The Fire and Water Ritual


I wake up at some later time to find Don has appeared sleeping on the other side of the bed, clutching a bottle of vodka.  I roll over and go back to sleep.  I manage to stand up around three in the afternoon and shuffle into the kitchen to drink all the bottled water in the house.  I get through two litres and some balance returns to my day.  I figure we’re not going to Gatchina anymore and there are a lot of missed messages on my mobile phone asking where we are.  I go back to sleep and awake to find Don has recovered and is sitting in the kitchen.  He doesn’t know how we got separated either.  Apparently he spent a few hours staring blankly at train station signs written in Russian as he searched for Alisha’s one.  He had also acquired a bottle of vodka with the intention to wake me up to demand I have some so we can keep going and join the group at Gatchina.  He fell asleep on the train and was woken up at the end of the line, then kept jumping out at every station on the way back to see if he’d made it home.  Finally he did and surged into the street to jump on the marshrutka, only to be stopped by the same two policemen who grabbed me.  They must have thought it was Australia day or something as he staggered off.  He fell asleep on the marshrutka and ended up back at the train station once before finally making it to the apartment around eleven.    Apparently Lari opened the door to see him clutching the bottle and he managed one sentence before passing out next to me.
“I’ve just had the most amazing morning.”

The beach sunset

The girls have headed into the city to lodge paperwork to get Lari registered in Russia.  Since she’s just arrived, she needs to be registered somewhere and Alisha is able to do this for her.  Alisha actually needs to be registered in St Petersburg herself, so it’s easy for her to fill in the form for Lari at the same time.  All Russian citizens have to register in a city in their own country if they are there for more than three months, which she has been.  Everyone has one passport for moving around inside the country and must apply separately for a passport to actually leave Russia.  The first one is just like the ID cards used in a number of countries as a primary form of personal identification.  In order to get that external passport the individual has to fill in a bunch of forms in their home city that get sent to Moscow and used as doorstops for half a year.  When its life as a doorstop finishes the person is notified and they then must travel to Moscow once or twice to submit more forms and be interviewed, photographed and otherwise tortured by the bureaucracy.  Getting your external passport apparently takes six to eighteen months depending on whether the bureaucrats have already had their hearts and souls removed to feed the demons within the government, or are just working towards it.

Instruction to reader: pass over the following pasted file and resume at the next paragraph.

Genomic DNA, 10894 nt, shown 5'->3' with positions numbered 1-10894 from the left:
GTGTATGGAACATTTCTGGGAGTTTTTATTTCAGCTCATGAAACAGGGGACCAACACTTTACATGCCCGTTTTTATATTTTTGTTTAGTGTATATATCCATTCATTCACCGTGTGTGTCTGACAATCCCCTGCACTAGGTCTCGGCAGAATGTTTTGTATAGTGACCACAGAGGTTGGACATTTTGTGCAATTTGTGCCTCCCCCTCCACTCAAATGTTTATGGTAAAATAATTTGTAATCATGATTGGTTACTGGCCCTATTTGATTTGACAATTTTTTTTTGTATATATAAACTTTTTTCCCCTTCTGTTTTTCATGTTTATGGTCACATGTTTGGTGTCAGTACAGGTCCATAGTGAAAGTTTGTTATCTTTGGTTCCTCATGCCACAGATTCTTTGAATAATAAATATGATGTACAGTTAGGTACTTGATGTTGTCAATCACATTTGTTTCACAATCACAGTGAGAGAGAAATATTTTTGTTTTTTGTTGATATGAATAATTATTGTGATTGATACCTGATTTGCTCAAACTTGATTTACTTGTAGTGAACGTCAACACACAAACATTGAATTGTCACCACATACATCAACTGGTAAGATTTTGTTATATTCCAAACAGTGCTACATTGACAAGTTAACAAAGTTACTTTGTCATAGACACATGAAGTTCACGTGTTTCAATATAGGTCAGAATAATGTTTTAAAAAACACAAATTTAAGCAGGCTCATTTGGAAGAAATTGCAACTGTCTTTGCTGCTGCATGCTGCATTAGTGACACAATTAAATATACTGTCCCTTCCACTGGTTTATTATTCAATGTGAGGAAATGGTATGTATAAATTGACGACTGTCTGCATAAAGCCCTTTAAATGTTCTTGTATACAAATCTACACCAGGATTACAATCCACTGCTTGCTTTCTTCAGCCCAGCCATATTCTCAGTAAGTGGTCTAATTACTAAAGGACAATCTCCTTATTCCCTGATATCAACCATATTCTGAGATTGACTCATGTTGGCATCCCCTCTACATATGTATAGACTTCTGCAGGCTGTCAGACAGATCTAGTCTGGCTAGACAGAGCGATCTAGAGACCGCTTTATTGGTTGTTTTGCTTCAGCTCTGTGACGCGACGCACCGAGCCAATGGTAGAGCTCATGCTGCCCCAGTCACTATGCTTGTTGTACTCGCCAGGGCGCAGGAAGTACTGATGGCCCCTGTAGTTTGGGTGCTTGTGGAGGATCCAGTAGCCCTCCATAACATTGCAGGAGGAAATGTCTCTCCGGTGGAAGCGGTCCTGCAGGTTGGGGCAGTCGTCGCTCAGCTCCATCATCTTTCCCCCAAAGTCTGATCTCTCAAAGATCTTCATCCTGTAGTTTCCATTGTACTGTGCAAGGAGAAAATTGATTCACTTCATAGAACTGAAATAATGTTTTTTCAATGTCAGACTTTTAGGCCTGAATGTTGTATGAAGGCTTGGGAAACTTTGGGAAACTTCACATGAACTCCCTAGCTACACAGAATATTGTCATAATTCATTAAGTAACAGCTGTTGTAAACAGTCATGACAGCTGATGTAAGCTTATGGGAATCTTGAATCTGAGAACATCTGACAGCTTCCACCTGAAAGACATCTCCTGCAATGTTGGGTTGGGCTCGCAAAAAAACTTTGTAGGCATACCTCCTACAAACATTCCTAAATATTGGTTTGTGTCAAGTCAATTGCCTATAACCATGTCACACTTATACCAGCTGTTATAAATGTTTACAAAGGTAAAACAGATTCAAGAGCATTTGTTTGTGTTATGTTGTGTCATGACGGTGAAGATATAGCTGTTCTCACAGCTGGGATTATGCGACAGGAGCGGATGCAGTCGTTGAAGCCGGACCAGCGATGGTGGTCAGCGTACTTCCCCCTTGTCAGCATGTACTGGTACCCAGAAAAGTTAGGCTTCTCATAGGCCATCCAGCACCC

Beachside vodka session

That’s only the beginning; however, a Russian citizen wishing to actually leave their country has to submit even more paperwork.  They have to tell their government where they will be staying for every night they’re outside the country – and prove it.  Hotel booking confirmations, formal letters from people they will stay with, every single day must be accounted for; or they don’t leave Russia.  We spoke to one woman in Moscow who used a credit card to book everything online to get the required proof.  Once the government approved her journey, she would then go and cancel everything and do whatever she wanted.  All of this goes to explain why Russian tourists are a limited commodity.  To have the time and money to just acquire the external passport is beyond the ability of most citizens.  Even if they manage to get that, then being able to afford to travel is a luxury largely reserved for residents of Moscow and St Petersburg and the odd wealthy family in other cities.

Even Russians pull faces after drinking vodka shots

On their way back Lari and Alisha have decided that we’ll have a fire on the beach tonight and they bring back the firewood.  Energy levels are low, and the fruit juice they also bring is helping a lot as we wander very slowly down to the beach carrying firewood and paper.  We have no clear idea how we’re going to light it without kindling, but the attempt should be amusing anyway.  After I shuffle around logs and some cardboard for a while, Don notices some hot coals and adds them to the mix.

Don questioning the manliness of the fire

I spend a lot of time fanning it and eventually the pine logs burst into flame.  For about a minute, before needing vigorous fanning again.  We can’t find any kindling, we have nothing to split the logs and it looks increasingly hopeless.  The only answer is to have some more shots of vodka, which we all do a few times.  The sunset is lazy and cloudy and we alternate between water and vodka shots and take increasingly silly photos of ourselves on the foreshore.  I suddenly remember an idea I had back in Australia and lurch down to the water and put my hand deep into it.  I then touch Don and Lari’s foreheads with that hand, leaving a  vertical stripe above and between their eyes.
“We’ve touched the water of the Gulf of Finland on the Baltic coast of Russia.  Now we have to swim in the water of Vladivostok at the other end of our journey.”
They both nod lazily.  We finish the drinking water before heading inside to sleep again before the next adventure.


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